r/fitness would probably tell you that lifting weights will help. You could try switching that cardio time at the gym over to weight lifting (with the help of a suitably qualified coach to teach good form) and then go for a run to get some cardio in.

Just "doing cardio" really isn't going to make much difference - the amount of exercise you have to do to burn off a significant number of calories is huge & vastly outweighed by just small changes in the quantity you eat.
posted by pharm at 3:17 AM on January 7, 2015


I'd want to murder someone on 1400 unless I was extremely careful about food choices. I think your best bet is to 1) go as low-carb as you can given your options, because that's the easiest way to hit the satiety point ('re protein/fat/fibre), and 2) estimate portions using visual analogues ("deck of cards" etc.).

I think MFP's "eat back" thing is stupid and confusing. A lot of people overeat because the burn estimates are off. The TDEE method is much easier, but for that, you need to be able to count as accurately as possible, especially with such a narrow margin for error. (There's info in the forums on the TDEE approach, or I can get into it here or by pm if you'd like. I just think you're not in a position to make optimal use of it, if you can't weigh or measure things.)

Overestimating your intake doesn't help ime, because it's easy to wind up feeling deprived and reaching for the odd treat, and maybe thinking you've got more room to spare for it than you have. Your calorie budget is tiny, so the odd chocolate here and there will make a difference, unfortunately. (I just ate an oatmeal and chocolate chip cookie that wiped out my 45 minutes on the bike today.)

I think a 1-2lb /week loss goal would be brutal at your stats. Slow and steady feels more manageable. But because you've got so little to work with, and the small margin, I think just for the losing period, it will mean being strict about either portions or choices.

Aiming to burn it off would mean at least an hour of heavy cardio every day, while not at all increasing intake (so, counting strictly anyway), and it doesn't sound like that would be good for your knee. However, exercise can cut appetite in some people, works for me (most times), so it's worth doing what you can. (It might be good to get even a couple of sessions with a physiotherapist to ensure the surrounding muscles are in good enough form to avoid reinjury, if that's available to you.)

Good luck!
posted by cotton dress sock at 3:26 AM on January 7, 2015 [2 favorites]


I am a lazy, lazy person when it comes to food. Lazy enough that I straight up will not cook. I get impatient microwaving a bowl of soup for two minutes. I will never cook any kind of pasta thicker than angel hair, because I get very peevish even waiting for that.

My solution isn't prepackaged meals or eating out, though. There is nothing, nothing easier than fruits and vegetables. (I also microwave a lot of soup.) It takes a little while to start thinking of them as fully satisfying foods when you've been eating normal American meals, but once you get into the right headspace (stomachspace?), you realize they absolutely are. They're not totally nutritionally complete, of course, but they're pretty great, and quick enough to give you a lot more control over what you consume.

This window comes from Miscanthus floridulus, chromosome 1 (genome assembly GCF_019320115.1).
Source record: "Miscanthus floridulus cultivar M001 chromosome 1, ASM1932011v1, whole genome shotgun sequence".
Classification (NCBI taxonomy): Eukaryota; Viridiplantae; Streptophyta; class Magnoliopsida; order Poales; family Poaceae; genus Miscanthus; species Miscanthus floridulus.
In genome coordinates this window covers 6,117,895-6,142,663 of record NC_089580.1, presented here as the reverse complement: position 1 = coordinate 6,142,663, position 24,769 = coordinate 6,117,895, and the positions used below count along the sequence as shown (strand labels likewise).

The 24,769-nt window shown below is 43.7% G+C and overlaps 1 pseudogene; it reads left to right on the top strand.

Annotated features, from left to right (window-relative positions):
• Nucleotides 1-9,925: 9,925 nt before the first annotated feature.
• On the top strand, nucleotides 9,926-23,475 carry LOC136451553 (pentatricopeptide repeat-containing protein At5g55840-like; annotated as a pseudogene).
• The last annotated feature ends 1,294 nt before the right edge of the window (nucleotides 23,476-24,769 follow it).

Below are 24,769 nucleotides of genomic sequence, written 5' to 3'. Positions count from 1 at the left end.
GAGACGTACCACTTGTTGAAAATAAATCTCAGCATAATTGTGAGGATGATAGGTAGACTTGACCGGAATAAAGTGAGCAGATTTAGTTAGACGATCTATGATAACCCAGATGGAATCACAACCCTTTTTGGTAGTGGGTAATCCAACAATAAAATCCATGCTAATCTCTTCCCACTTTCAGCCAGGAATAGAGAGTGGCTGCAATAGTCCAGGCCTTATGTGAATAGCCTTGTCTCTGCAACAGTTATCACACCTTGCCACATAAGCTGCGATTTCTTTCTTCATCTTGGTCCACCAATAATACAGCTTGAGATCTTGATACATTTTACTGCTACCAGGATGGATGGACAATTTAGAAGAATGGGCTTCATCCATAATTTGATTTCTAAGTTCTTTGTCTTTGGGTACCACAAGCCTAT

Not trying to pretend I'm healthy or anything like it, don't get me wrong. That's probably the only healthy thing I do. But it's nice.
posted by Because at 3:33 AM on January 7, 2015 [3 favorites]


If you're 7 pounds overweight according to your BMI, you'll probably live longer.
posted by flabdablet at 4:25 AM on January 7, 2015 [2 favorites]


FitBits and pretty much any on-body calorie tracker outside of the old BodyMedias are crap for accurately predicting calories--and even the BodyMedia overestimates if you're overfat unless you've been wearing it religiously for a while. FitBits are movement-based, which means it takes your stats and tries to estimate how much you're burning based on how much it's being shaken around. Its calculations are based around energy expenditure equations that were created when everyone was thinner, more active, and carried around more muscle mass. As you can imagine, this can lead to serious overestimation of caloric expenditure. Like 30% or more. I don't know how the accuracy of the BodyMedias are after JawBone acquired them, but I know in the older models the company claimed 75% of people would have less than 10% error, and 90% of people would have less than 20%. So still not great.

Long story short--if you aren't losing weight you're eating too much, irrespective of what the FitBit says or how many calories you think you should have. "Starvation Mode" happens to anorexics and people with low to very low body fat who don't have a lot of room for caloric deficit. And even in those cases it's not that people don't lose weight, it's that they don't lose as much as expected and gain very easily.
posted by Anonymous at 5:10 AM on January 7, 2015


I'm almost certain that my FitBit Flex overestimates my calories burned by a pretty significant amount, like, every day.
posted by J. Wilson at 5:17 AM on January 7, 2015


At 5'2, I find I can't really lose weight unless eating at 1200 or so, maybe lower. I know that fitness trackers hate to see you below that, but what sense does it make that it doesn't change proportional to your size?

Same. I also did it at about 1000-1100 net calories, meaning I ate more when I was working out, as long as the net ended up at 1100, because otherwise I was lightheaded at workouts. Anyway I went from 142 at some point to 123 now, and I don't even track that stuff any more (5'2"). Also yea low carb. If you really have no time, hard boiled eggs can be your friend, also cold cuts and cheese. I'm not really a foodie so mileage may vary there.